The Bacillariophyta are the diatoms. With their exquisitely beautiful silica shells, or frustules such as that of Odontella shown above at right, diatoms are among the loveliest microfossils. They are also among the most important aquatic microorganisms today: they are extremely abundant both in the plankton and in sediments in marine and freshwater ecosystems, and because they are photosynthetic they are an important food source for marine organisms. Some may even be found in soils or on moist mosses.
Diatoms have an extensive fossil record going back to the Cretaceous; some rocks are formed almost entirely of fossil diatoms, and are known as diatomite or diatomaceous earth. These deposits are mined commercially as abrasives and filtering aids. Analysis of fossil diatom assemblages may also provide important information on past environmental conditions.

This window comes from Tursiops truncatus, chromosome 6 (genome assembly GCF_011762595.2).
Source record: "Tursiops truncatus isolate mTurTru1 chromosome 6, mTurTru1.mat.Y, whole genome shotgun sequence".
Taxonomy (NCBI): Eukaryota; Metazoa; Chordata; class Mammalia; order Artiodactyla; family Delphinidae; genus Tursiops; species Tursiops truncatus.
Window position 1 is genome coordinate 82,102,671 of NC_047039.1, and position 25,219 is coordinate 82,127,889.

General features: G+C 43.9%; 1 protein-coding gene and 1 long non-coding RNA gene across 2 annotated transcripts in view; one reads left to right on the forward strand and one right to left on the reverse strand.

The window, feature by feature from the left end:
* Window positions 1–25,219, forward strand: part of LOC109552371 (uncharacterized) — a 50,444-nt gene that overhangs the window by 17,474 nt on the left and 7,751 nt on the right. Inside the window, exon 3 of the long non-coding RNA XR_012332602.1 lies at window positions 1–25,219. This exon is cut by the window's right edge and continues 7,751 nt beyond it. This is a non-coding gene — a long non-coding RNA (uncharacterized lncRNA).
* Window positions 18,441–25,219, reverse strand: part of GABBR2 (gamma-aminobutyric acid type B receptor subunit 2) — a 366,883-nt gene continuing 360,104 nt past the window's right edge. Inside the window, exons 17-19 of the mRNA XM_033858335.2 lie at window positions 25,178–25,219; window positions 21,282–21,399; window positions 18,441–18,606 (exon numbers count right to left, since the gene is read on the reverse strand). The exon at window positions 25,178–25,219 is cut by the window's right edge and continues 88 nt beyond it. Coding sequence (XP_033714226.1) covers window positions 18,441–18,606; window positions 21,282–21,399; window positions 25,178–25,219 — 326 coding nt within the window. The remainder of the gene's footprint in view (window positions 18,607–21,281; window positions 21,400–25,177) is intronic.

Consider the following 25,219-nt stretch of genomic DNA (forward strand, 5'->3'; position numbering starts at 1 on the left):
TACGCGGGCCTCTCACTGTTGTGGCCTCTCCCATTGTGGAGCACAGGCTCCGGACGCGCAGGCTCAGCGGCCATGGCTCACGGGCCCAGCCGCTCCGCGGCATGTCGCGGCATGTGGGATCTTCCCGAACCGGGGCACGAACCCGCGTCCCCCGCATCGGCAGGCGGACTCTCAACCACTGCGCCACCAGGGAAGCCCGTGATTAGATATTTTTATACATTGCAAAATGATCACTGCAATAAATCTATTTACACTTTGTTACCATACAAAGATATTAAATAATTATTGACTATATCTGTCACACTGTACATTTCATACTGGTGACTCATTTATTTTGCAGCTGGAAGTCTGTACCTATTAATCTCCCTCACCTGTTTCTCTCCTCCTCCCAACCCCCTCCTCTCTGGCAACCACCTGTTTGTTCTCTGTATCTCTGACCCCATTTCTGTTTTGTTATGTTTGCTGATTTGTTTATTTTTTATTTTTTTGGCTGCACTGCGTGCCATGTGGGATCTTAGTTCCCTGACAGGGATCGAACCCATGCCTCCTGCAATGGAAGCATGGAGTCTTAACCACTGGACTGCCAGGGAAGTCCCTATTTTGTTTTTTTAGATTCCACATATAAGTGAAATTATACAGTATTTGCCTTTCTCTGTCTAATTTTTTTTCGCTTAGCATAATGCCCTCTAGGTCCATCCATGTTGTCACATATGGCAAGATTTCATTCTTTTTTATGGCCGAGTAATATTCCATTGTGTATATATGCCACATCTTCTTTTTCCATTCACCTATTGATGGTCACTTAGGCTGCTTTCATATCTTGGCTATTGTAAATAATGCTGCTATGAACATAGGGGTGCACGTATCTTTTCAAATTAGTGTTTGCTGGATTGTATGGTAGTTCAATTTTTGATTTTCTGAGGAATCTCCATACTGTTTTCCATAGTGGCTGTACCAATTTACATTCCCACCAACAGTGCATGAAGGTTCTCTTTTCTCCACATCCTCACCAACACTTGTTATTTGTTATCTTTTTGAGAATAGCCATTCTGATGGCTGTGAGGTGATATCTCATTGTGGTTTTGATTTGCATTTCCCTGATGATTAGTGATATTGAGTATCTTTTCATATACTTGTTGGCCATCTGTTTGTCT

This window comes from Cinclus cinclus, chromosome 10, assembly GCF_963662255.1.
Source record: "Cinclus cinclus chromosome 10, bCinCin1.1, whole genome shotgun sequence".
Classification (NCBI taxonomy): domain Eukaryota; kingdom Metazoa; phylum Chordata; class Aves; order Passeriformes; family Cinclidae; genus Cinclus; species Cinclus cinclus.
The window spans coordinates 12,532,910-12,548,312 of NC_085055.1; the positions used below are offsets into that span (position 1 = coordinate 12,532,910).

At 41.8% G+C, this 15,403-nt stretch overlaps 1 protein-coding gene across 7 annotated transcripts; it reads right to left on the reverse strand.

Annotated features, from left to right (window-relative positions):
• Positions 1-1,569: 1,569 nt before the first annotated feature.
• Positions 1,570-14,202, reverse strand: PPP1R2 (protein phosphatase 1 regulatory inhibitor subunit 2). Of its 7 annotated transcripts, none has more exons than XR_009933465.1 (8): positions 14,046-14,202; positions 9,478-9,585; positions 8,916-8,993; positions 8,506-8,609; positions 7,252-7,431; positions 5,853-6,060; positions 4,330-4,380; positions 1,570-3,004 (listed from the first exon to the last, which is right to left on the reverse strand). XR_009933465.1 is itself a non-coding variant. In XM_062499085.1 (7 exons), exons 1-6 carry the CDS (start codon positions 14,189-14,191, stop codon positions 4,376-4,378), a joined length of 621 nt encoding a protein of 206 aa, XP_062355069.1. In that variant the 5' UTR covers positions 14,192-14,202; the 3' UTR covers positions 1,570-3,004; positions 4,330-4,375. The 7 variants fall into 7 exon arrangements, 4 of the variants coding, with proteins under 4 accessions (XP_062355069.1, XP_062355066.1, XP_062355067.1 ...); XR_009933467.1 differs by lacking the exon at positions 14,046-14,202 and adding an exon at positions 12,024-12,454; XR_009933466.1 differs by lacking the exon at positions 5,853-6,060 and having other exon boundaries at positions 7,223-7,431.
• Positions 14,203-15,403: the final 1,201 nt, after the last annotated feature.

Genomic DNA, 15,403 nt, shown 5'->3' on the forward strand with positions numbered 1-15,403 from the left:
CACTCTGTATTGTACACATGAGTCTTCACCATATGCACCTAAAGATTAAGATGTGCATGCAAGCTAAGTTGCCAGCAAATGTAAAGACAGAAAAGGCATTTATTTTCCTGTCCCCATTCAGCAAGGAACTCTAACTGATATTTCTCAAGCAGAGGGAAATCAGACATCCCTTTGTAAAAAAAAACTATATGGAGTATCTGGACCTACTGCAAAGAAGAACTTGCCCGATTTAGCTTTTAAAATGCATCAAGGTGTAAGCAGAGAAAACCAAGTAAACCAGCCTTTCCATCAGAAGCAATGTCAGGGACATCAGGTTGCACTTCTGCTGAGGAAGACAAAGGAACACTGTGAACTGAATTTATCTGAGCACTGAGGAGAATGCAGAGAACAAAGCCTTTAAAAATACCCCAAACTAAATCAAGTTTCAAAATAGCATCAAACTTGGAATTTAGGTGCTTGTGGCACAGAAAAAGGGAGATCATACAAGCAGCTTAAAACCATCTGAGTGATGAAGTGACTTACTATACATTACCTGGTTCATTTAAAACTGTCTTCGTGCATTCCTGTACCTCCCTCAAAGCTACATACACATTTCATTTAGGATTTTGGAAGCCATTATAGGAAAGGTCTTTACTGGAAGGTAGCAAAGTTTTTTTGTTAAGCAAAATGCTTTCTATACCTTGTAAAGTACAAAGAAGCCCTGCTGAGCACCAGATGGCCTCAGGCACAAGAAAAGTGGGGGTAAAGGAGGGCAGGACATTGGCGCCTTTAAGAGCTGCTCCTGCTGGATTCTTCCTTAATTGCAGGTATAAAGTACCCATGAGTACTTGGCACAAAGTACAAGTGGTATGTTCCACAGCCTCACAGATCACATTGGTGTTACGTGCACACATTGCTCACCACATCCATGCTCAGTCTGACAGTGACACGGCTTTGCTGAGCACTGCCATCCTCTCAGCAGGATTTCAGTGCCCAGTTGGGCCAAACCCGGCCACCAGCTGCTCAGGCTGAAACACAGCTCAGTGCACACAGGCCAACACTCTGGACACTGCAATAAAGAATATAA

For more information on diatoms and how they are used in environmental reconstruction, check out the Paleolimnology and Diatom Home Pages maintained by P. Roger Sweets at Indiana University, or visit the Algal Microscopy and Image Digitization Home Page at Bowling Green State University for many images of diatoms.
You might also want to visit the Diatom Collections of the California Academy of Sciences, including databases on diatom genera and literature.
A general article on diatoms (15 Sep 1997) is available from the Mining Company.